Historic Decision by Maine Regulators Will Benefit New England’s Electricity Consumers
Portland, Maine, July 19, 2016—Today’s decision by the Maine Public Utilities Commission is historic for Maine and New England and a tremendous step forward for New England’s electricity consumers.
The significance of this decision is that the Maine PUC, after more than two years of consideration, voted to authorize its electric utilities to buy natural gas pipeline capacity so that electric rates could go down.
Anthony Buxton, partner and chair of the Energy and Utilities Practice Group at Preti Flaherty, speaking on behalf of the Industrial Energy Consumer Group, explains that the region needs access to natural gas. “Natural gas is coming out of the ground 400 miles from Maine in Northern Pennsylvania equivalent on a BTU basis to gasoline in your car at 10 to 20 cents a gallon. With the exception of New England, all of the United States has access to that gas. New England does not have access exactly when we need it most during the cold of winter.”
For many decades, energy prices have hollowed out the New England economy, especially in rural areas, which include most of Maine. Towns that had one or two large employers now frequently have none, as consumers have succumbed to the long-term drain of high energy prices.
With this decision by the Maine PUC, if four other New England states follow suit, the region will have access to adequate supplies of natural gas on all but the very coldest days of the winter and will not need to rely on expensive coal.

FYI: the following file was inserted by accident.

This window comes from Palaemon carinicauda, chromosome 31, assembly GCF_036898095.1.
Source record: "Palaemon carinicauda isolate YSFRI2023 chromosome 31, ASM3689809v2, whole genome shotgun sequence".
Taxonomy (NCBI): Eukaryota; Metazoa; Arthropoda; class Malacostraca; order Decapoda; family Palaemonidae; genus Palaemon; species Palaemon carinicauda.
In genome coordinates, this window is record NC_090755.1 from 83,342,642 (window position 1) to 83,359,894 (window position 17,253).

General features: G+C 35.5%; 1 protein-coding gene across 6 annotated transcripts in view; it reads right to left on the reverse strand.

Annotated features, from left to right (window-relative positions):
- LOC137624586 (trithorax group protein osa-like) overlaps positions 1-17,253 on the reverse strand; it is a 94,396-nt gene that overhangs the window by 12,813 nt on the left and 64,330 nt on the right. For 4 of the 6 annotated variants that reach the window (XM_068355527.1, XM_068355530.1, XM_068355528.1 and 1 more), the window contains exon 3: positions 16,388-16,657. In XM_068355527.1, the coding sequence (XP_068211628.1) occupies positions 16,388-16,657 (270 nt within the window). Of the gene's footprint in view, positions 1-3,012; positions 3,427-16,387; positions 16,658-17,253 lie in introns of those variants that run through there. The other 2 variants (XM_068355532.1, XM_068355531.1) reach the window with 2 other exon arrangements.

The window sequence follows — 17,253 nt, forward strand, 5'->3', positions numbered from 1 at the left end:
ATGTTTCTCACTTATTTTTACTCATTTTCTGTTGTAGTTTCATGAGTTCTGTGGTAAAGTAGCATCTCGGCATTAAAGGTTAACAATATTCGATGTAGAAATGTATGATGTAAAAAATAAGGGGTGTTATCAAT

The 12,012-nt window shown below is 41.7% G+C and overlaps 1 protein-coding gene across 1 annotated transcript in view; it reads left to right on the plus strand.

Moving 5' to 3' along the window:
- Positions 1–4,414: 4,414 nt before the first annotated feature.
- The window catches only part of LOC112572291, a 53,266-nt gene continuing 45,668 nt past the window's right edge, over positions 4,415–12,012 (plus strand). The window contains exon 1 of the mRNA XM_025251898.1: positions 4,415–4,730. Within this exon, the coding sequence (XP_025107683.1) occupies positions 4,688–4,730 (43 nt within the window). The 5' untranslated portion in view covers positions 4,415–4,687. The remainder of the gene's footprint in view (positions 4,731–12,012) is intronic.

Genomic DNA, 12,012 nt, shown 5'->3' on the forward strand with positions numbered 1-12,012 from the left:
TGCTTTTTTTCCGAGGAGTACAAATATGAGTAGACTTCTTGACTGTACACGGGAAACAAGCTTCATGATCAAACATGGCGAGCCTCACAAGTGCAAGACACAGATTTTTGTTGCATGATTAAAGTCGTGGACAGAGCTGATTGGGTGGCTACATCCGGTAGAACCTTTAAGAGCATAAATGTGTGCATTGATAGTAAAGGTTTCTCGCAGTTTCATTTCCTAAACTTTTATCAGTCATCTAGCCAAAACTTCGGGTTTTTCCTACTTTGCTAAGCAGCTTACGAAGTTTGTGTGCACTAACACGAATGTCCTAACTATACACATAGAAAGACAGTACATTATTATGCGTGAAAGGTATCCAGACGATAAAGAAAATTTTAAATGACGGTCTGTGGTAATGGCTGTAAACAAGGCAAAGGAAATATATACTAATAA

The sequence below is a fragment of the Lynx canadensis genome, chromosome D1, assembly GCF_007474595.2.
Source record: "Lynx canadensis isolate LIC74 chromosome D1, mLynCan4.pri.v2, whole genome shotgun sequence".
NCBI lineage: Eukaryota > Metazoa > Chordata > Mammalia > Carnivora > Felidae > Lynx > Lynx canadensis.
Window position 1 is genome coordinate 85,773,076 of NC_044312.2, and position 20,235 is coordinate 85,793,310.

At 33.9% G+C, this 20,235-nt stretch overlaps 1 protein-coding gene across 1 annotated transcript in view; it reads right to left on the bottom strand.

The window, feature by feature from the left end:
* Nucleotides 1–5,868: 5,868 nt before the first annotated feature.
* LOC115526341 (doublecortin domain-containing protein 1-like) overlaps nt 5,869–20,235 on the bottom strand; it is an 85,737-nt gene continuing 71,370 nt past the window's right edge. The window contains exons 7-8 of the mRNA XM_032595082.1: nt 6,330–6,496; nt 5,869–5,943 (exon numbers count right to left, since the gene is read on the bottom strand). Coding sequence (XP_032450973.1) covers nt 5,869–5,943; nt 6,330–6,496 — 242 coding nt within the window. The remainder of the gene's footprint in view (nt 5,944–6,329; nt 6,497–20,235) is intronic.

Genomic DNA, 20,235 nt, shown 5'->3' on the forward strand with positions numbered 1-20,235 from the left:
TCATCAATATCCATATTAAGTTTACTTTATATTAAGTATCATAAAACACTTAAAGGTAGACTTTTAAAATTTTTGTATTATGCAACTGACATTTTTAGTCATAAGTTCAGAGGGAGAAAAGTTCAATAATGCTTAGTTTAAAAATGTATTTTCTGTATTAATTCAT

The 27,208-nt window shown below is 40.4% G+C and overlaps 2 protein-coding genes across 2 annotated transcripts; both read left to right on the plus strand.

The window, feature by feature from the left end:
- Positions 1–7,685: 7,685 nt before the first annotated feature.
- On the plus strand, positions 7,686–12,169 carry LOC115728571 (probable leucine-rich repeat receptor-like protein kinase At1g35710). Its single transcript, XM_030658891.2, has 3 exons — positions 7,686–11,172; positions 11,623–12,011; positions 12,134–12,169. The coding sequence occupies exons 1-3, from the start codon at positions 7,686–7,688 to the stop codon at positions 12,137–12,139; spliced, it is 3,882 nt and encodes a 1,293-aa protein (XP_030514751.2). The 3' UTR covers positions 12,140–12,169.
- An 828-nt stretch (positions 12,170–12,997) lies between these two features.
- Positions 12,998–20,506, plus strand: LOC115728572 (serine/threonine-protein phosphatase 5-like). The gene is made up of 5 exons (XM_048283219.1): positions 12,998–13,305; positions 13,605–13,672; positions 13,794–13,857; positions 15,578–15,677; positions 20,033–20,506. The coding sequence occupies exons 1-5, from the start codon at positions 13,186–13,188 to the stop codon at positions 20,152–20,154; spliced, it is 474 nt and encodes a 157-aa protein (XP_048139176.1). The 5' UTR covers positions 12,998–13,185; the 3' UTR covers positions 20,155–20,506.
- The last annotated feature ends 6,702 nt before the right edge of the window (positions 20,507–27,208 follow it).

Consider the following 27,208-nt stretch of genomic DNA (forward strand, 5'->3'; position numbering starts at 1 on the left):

“New England remains the most oil-reliant region of the country, at great expense to our economy and our environment,” Buxton explains. “For example, sixty percent of Maine homes and forty percent of New England homes still heat with oil. The alternatives are gas heat and heat pumps, both of which require more natural gas. Moving from less reliance on oil and coal and greater reliance on gas will save New England between approximately $2 and $4 billion per year. Some of this savings can be used to increase reliance on renewables and energy efficiency.”
Buxton points to the fact that, “Maine has lost five paper mills in the last three years. This is due in large part to the region’s high and unpredictable electricity prices.” Buxton’s clients include Maine’s larger energy consumers and others in the Industrial Energy Consumer Group.
Buxton also calls the PUC’s decision “extremely careful and conservative.” Furthermore, he notes, “The commission used a standard that is unprecedented in utility regulation for its conservativism. The commission required that the benefits over a ten-year period of such a gas pipeline contract must outweigh the cost over twenty years—making it a certainty that consumers will benefit. Further, the commission highlighted the fact that Maine consumers are already paying an extra $200 to $300 million per year because of inadequate pipeline capacity. In contrast, the PUC committed to only $75 million per year or less of pipeline capacity costs, which will eliminate about $200 million per year in existing energy costs.”
Regarding today’s decision, Buxton states, “Thus, there is light at the end of the energy tunnel, and for once it’s not another train.”